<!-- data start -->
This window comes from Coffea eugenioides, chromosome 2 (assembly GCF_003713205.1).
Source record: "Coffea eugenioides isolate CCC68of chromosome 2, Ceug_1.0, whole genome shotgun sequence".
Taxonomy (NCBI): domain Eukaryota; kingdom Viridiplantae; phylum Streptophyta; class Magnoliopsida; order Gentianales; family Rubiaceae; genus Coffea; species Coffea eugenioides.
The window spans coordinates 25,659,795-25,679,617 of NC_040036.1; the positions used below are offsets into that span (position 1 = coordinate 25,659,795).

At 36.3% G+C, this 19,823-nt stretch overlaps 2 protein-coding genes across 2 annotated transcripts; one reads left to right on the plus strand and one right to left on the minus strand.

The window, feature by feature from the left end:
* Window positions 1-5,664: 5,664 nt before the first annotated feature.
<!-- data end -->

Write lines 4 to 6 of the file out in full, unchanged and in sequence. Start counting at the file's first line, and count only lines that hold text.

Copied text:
The window spans coordinates 25,659,795-25,679,617 of NC_040036.1; the positions used below are offsets into that span (position 1 = coordinate 25,659,795).

At 36.3% G+C, this 19,823-nt stretch overlaps 2 protein-coding genes across 2 annotated transcripts; one reads left to right on the plus strand and one right to left on the minus strand.

The window, feature by feature from the left end: